We are currently in a difficult situation with the state of the economy and I believe this makes certain aspects of HR easier. It would be quite brutal for an employer to tell its employees that having a job during the recession is a motivational factor but in honesty it would be close to the truth. Personally, I believe that at a time when businesses are spending money more wisely it would be better to use this basic approach and build on it to develop a true motivational scheme.

Employees have a vast range of needs and if an employer wants to work with the employee then they will motivate them without spending money.

Self Motivation

We all put objects in our way and come up with excuses for not feeling up to it but really we can do what we want if we have the self motivation. I’m a believer it is mind over matter but to a point were it becomes unrealistic.

 I think self motivation can be achieved via a couple of different options; 1. In order for us to feel self motivated we have to want to do it because we think it will be enjoyable and also rewarding. 2. The self motivation comes from a fear of what will happen if we don’t achieve the task.

How Many Different Types Of Motivation Are There?

I believe that there are three main types of motivation – “Natural”, “Fear”, “Booster”, which are each driven by two sub types – “Attitude” and “Incentive”.

“Natural” motivation is the most common type of motivation and happens the most often. It is the motivation people get when naturally motivated.

“Fear” motivation happens often within the workforce when under pressure to complete a task.

“Booster” motivation  is normally self driven to overcome a task you have set yourself.

For information on “Attitude” and “Incentive” motivation please see previous article – “Two Types Of Motivation”, Jan 2008.


Two Types Of Motivation

Motivating an employee is a daily task for managers, but it is important to recognise the two sides of motivation…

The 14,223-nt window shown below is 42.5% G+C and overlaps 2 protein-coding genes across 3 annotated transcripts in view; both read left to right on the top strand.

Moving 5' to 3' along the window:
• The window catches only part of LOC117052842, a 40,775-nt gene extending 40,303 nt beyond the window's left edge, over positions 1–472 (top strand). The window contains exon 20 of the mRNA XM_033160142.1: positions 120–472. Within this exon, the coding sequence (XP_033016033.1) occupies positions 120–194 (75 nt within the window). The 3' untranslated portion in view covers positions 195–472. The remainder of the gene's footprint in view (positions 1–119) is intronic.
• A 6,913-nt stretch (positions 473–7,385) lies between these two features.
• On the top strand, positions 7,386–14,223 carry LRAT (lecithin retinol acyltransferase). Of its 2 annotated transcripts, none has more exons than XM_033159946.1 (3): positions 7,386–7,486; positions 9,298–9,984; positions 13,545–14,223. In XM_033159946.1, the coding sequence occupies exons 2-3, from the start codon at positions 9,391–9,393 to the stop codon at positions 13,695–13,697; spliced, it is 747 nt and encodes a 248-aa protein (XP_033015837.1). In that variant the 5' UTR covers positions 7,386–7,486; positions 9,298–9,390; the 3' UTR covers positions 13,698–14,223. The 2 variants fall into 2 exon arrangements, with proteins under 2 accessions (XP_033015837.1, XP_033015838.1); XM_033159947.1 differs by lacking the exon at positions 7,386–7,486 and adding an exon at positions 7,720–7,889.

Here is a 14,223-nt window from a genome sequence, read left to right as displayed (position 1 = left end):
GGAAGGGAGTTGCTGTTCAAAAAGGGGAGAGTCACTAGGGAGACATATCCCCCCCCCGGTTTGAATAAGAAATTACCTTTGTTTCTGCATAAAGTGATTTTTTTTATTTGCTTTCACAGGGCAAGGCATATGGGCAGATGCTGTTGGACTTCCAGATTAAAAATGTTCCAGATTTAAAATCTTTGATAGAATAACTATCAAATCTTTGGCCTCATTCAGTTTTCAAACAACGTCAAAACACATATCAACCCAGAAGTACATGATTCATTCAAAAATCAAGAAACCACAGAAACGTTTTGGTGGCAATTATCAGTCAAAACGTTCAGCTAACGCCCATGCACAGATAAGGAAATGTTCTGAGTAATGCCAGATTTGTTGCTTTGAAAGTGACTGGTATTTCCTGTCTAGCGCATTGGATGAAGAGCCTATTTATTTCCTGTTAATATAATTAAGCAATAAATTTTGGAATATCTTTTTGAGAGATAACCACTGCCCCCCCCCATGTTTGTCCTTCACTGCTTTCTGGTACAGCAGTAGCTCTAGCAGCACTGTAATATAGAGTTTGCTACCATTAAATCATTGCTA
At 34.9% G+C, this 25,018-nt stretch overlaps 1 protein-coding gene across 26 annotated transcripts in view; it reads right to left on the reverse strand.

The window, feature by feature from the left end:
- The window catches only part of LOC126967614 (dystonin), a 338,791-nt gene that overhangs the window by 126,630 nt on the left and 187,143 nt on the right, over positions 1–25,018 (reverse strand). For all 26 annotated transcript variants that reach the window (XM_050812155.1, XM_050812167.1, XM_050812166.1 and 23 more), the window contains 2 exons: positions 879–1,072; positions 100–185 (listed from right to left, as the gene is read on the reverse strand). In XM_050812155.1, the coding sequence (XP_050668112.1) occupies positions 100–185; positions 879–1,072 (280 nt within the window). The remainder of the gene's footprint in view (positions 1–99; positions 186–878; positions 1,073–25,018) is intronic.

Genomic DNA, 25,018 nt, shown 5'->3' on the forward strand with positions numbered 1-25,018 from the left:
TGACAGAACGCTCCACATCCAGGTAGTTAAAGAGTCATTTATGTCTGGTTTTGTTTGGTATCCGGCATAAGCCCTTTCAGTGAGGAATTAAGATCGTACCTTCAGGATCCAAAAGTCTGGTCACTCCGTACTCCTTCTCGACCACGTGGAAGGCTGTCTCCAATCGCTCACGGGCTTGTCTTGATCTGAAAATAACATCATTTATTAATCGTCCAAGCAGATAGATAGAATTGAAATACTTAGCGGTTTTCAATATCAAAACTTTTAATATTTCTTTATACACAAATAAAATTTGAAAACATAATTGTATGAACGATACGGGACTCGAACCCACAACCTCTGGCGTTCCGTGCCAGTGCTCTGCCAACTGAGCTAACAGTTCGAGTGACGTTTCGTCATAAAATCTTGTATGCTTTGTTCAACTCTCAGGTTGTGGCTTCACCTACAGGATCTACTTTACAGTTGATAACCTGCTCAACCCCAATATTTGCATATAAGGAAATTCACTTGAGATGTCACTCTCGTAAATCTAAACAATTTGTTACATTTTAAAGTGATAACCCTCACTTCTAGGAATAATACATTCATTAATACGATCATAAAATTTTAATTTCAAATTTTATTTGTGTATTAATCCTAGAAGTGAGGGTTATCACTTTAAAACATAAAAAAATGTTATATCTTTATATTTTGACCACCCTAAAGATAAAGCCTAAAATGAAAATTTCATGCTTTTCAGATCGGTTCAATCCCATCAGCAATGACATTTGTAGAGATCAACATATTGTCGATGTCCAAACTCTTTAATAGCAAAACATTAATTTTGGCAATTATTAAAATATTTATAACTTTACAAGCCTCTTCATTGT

Attitude Motivation – Thinking and Feeling
Incentive Motivation – Providing a reward.

When planning to motivate an employee “Attitude Motivation” and “Incentive Motivation” need to be utilised in harmony to fulfil maximum motivation.

“Attitude Motivation” should be used during the task and “Incentive Motivation” applied towards the end. Therefore as the employee carries out the whole task they are motivated at each stage.

What you use to motivate your employees will change depending on the conditions of the task in hand e.g. time length and desired affect from the motivation.

“Incentive Motivation” will tend to comprise of small but more meaningful solutions e.g. “Once you have completed all the preparation for the team meeting, you can have the afternoon off.”

“Attitude Motivation” will tend to comprise of a wider range of solutions that individually would have a smaller affect e.g. “ In order to complete all the preparation for the meeting, you can use the administrator to help put together the presentation and we will cover your normal duties.”

When both types of motivation are used together they make it achievable to fulfill your employees motivation level.